Every year when many of the SQLSaturday event leaders meet at the Summit the topic of improvements to the tools comes up. Certainly the site has seen changes and improvements over the years, plus at least two new coats of paint (on the public site), but it’s never enough (with software, it never is). Invariably the question that gets asked is ‘why can’t we help?’. It’s a fair question, and perhaps one that deserves a new answer.
Back in 2009 or 2010 we took a first crack at getting volunteers access to the source code and it just failed. Setting up a VPN, credentials, no test suite, no governance, just didn’t work. Keep in mind PASS was not a software shop then and getting good at that stuff takes time and expertise. Maybe it’s been tried since, but my sense is that its been just the HQ Devs making changes.
So if that is all the way on one side of the scale (super closed system), the far other side is to open source it. Open source is also not simple. If you’re on the PASS Board you have to care about the potential loss of intellectual property. Scoff do you? No, there is no magic in the code, but it’s sweat equity and it’s a substantial part of what drives new members (and new email addresses for existing members) into the mailing list. Do you really want people forking it and spawning variations under different names?
Is there a middle ground? Sure. Let’s put together a straw man of what it might look like:
- PASS puts the source code into a private Github repo (because all devs love git!) along with a masked data set they can load/restore
- Write an agreement to get access to the source code and agree to not republish the code, plus convey to PASS the IP rights to new stuff
- Write the governance process. This is the hardest piece. Who will approve pull requests? Who decides which features get added? Who will do the testing? How often will releases be done (since PASS has to coordinate that)? Code standards. Rules about fonts and logos – all the stuff you deal with any dev shop.
- Down the road a little build a true dev environment where the latest code can be loaded and tested.
I’m not kidding about governance being hardest. There are changes I want that you don’t care about, fine. But what if I want it to work differently than you do? How do we decide that? How do we decide when to mashup with an external app vs building a feature? I can see having a committee to manage the process, but I’d hope for a lot of opportunity for event leaders to weigh in, perhaps even voting on change before someone invests effort to build/fix something.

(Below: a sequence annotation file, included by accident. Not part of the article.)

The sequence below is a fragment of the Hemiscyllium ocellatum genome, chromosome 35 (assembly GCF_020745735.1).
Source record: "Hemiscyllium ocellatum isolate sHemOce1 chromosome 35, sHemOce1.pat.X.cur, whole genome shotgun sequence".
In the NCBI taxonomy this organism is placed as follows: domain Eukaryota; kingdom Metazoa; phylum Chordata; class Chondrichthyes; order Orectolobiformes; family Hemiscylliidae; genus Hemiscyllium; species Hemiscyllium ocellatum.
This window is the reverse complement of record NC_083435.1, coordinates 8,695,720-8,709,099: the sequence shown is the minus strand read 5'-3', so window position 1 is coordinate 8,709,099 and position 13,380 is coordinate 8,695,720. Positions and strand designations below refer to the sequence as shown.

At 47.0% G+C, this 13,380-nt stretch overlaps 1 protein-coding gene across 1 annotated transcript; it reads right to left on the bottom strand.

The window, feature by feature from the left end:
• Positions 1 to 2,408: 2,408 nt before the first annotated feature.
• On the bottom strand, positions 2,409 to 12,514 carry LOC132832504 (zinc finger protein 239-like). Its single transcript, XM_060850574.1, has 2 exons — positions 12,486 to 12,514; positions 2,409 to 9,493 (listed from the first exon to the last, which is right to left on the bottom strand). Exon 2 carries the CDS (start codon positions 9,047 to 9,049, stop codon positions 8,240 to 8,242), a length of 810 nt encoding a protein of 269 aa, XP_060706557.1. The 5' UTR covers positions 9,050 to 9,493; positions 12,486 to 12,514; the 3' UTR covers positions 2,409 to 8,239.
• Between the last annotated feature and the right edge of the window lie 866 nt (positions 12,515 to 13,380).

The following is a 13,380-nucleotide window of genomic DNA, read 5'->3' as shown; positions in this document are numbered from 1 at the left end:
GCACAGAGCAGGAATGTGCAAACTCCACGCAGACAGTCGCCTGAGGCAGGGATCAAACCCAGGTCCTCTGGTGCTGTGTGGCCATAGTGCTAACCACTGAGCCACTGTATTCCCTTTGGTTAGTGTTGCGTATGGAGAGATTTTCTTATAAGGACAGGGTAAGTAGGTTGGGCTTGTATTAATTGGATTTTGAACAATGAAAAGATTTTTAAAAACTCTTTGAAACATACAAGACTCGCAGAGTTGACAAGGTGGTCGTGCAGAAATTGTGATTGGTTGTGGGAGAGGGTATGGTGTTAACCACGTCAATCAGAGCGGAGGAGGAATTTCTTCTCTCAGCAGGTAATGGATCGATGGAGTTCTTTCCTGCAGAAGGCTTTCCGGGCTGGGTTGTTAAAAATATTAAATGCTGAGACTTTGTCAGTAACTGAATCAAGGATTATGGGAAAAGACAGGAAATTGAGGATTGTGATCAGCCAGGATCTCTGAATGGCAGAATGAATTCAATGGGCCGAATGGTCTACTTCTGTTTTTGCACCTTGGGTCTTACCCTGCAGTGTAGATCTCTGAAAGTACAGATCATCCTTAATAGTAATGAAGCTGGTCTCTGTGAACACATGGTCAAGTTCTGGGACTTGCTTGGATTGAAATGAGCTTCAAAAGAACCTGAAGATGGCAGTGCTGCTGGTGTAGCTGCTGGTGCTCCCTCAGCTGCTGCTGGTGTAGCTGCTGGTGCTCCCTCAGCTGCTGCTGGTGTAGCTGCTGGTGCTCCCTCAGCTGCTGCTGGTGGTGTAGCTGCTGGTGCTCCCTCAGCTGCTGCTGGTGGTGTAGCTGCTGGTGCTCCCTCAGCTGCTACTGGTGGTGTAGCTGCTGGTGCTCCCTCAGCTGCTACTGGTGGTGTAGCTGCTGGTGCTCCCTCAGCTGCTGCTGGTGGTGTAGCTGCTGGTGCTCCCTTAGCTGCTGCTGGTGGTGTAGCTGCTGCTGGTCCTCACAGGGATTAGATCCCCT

We could do all of that and it might or might not work. Could be a huge win, could be we just argue about everything! Even assuming a win, it’s a lot of effort to get it all set up. So…what could we do to test the waters in more agile fashion?
What if we just did the first two steps above, putting the source in Git (might already be there, don’t know) and creating the access agreement doc. That’s what, a couple three days? Then, announce it. You want to contribute, sign up, look at the code, then email someone at HQ about what and how you propose to change something. If they say yes, you build it. If no, you work through the conversation about why. Nothing about the process needs to be secret, so you could just as easily write a blog post that explains the proposed change and get feedback before submitting it for approval.
If it really works, PASS will get a lot of email and a lot of stuff done that will require testing and release, causing perhaps enough pain to merit building out the test environment and a full governance process. If only a few people make changes we’ll have a lightweight process that enables that. If no one does anything, PASS will have spent a few hours that surely won’t end up being a total waste.